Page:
Audiences were treated to what verged on a spiritual session with Harvey Keitel, peppered with brilliant anecdotes from his illustrious career. In a conversation with Istanbul74 co-founder Alphan Eseli, he spoke of his time in the marines as being a “life saving experience”, for it taught the 17-year-old Keitel about mythology and how to literally and figuratively live in darkness. “Fear does exist and you must make it your friend. There’s energy in fear and to be fearless you must know fear,” he said.  

“I can almost in a way, say, forget the talent. It’s getting to your own talent that’s the point... What you have to be is the most you can be of you.” He recalls his early days with other young struggling actors, whose goals were always to “find a moment of truth to bring into the character we portrayed”. How Keitel got to where he is today he puts down to a dedication to increasing his self-awareness. “(This) solves the mystery that no technique will ever answer,” he said. “I would eat Chinese food just to open the fortune cookies hoping it would tell me!”


“When hats become too clever, they become less good. What you have to do as a milliner is to have a certain simplicity and clarity in vision,” Stephen Jones revealed in a conversation with Italian editor Gianluco Longo. And what is the most charming hat in the world? Jones said it is “when you pick up a flower and you tuck it behind your ear – that’s the most beautiful thing”.  

As one of Britain’s most revered milliners, Jones most recently created all the headpieces to accompany the dresses for the Costume Institute’s latest exhibition “China: Through the Looking Glass”. He took the festival folk through a digital tour of each headpiece’s inspiration and spoke candidly of his friendly rivalry with Britain’s other top milliner Philip Treacy. Jones said: “I don’t work with McQueen as that’s Philip Treacy’s territory. So it’s quite funny I suddenly had to design for a dress he made. I was trying to imagine what he would want to have in a hat from me. If he were coming to me he’d want something very different to what he has from Phillip. He’d want something lighter, more frivolous and perhaps less sculptural.”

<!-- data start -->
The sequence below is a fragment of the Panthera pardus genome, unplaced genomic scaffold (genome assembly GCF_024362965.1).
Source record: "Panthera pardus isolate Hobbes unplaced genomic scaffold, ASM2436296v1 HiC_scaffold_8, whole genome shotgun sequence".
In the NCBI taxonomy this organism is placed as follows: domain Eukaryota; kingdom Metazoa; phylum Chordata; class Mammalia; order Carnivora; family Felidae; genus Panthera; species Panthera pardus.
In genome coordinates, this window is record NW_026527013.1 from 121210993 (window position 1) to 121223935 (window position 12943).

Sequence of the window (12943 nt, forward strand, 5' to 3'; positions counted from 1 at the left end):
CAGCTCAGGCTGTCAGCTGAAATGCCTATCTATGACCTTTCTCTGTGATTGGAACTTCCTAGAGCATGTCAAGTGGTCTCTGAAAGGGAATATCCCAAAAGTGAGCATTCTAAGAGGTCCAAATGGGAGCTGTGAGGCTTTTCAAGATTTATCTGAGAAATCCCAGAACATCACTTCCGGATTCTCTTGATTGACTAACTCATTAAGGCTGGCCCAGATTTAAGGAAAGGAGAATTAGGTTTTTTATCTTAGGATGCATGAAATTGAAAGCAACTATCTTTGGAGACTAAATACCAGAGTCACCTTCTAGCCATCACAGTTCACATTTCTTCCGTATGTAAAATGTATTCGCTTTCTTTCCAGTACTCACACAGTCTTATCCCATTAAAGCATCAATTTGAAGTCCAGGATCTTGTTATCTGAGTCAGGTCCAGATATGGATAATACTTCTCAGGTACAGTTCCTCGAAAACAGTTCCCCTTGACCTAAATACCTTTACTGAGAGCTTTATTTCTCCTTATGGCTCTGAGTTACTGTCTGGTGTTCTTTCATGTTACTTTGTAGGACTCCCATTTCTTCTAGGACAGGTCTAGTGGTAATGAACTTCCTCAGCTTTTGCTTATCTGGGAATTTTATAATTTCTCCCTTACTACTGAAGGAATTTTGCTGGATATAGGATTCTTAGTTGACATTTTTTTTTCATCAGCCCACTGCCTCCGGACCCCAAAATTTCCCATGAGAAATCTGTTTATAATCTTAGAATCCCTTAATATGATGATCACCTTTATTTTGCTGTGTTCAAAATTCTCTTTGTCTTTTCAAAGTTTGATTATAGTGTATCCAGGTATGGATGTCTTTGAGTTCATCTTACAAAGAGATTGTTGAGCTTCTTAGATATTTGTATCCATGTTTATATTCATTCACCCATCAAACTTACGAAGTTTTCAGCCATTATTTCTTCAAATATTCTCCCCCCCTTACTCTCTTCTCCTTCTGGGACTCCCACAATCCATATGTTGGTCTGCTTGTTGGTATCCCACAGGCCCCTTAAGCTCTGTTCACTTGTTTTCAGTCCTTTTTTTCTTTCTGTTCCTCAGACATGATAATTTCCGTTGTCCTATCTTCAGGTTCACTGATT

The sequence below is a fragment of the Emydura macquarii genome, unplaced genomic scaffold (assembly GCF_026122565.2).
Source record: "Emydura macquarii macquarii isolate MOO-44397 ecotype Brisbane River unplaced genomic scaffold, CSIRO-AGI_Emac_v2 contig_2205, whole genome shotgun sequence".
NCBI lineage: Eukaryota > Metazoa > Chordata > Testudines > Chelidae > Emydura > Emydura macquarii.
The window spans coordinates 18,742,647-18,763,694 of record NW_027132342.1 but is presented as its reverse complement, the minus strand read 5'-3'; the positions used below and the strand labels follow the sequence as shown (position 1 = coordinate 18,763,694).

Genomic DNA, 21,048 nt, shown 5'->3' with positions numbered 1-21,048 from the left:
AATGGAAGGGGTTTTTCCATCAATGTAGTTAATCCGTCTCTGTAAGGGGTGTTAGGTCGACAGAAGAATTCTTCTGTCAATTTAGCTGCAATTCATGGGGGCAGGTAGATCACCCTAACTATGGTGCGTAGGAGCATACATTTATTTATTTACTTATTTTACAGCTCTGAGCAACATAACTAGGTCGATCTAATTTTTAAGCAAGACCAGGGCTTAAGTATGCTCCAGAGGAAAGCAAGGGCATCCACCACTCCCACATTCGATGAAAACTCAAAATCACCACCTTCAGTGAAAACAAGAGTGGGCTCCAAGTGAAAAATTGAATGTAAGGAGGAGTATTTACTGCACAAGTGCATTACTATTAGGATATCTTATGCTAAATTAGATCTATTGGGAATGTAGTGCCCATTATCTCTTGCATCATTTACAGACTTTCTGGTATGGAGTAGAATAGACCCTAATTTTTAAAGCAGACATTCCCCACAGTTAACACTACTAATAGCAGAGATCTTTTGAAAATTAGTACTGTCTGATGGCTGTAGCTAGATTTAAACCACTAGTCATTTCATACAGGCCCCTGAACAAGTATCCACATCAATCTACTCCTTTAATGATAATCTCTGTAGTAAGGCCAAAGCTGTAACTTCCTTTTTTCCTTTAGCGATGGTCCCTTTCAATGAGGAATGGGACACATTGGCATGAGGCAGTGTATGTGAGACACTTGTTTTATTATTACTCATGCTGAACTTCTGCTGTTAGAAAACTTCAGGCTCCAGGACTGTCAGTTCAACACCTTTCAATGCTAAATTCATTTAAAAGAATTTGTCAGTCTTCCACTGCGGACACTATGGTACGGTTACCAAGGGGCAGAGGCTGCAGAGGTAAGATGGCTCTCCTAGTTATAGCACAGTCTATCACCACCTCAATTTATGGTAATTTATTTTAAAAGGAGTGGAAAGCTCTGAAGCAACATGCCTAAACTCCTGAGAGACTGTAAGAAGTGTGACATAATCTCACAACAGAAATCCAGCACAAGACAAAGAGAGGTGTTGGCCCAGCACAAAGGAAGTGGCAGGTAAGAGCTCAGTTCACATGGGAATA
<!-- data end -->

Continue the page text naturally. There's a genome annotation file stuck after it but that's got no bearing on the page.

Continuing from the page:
And on the topic of realism, true to his magician’s manner with hats, he quipped: “The purpose of fashion is to create its own reality.”


Ece and Ayşe Ege of Paris-based couture label Dice Kayek hosted the festival’s closing dinner party, in an intimate setting on a gulet that sailed the Bosphorus at sunset. The sisters reflected upon their hometown and explained to Dazed why Istanbul has become such an exciting place for the arts world.

“There are so many contrasts alive in Istanbul today, from the many different civilizations that lived here before and left their culture behind. Yet they all exist in harmony, the beliefs, political ideas, the music, the clothes, the people. This makes Istanbul full of surprises,” Ece said.

“Turkish culture is very much about acceptance,” she continued, “I think it’s ingrained from our childhood. I remember we used to have very, very conservative religious neighbours when we were children, yet we would go to each other’s houses to play. Neither party had a problem that the other didn’t share the same belief. It was natural to be friends and accept difference.”

The locality and significance of Istanbul is furthermore emblematic of the symbiosis of Eastern and Western culture today, and more are discovering the city once tainted by Midnight Express. The hot flush of foreigners who are buying property or making Istanbul their new playground does not appear to threaten the question of national identity or raise any fear of gentrification. “(Foreigners) will just make our country more entertaining, more colourful!” Ayşe says. If Britain needs guidance on how to maintain a healthy happy diverse society, this could be a place to look.


“I think the best thing about the future is that we arrived. We made it!” Juliette Lewis exclaimed. Following a screening of multi-dimensional artist Daniel Arsham’s latest installation of his Future Relic series starring Lewis (that premiered on NOWNESS), the two took the stage for a talk that revealed what the future means to them, which simply put, is to keep alive what it means to be human today.

The championing of humankind is rare in contemporary films depicting the future, which show technology and artificial intelligence in an all more powerful light. According to the two artists however, keeping in touch with our true emotions and how we feel is what matters most, particularly in times of so much distraction and noise. 

“One of the biggest gifts a person can have is being mystified and curious. So I love that (Lora Rey, the lead in Arsham’s film) is an explorer, and I feel really connected to that. Here in Istanbul, I’m an explorer. In people’s hearts and souls, I’m an explorer. I’m curious, and there can be heart break in that, there can be wonder and innocence,” Lewis said.

“In some films I’ve done, we work long hours, 14 to 16 hour days sometimes, and you could shoot one (two-minute) scene sometimes for three days, so the challenge is how to create each moment like it’s just the first moment. There’s something incredibly difficult but magical about that, and it’s a metaphor for life, of trying to live and breathe in each moment for me.”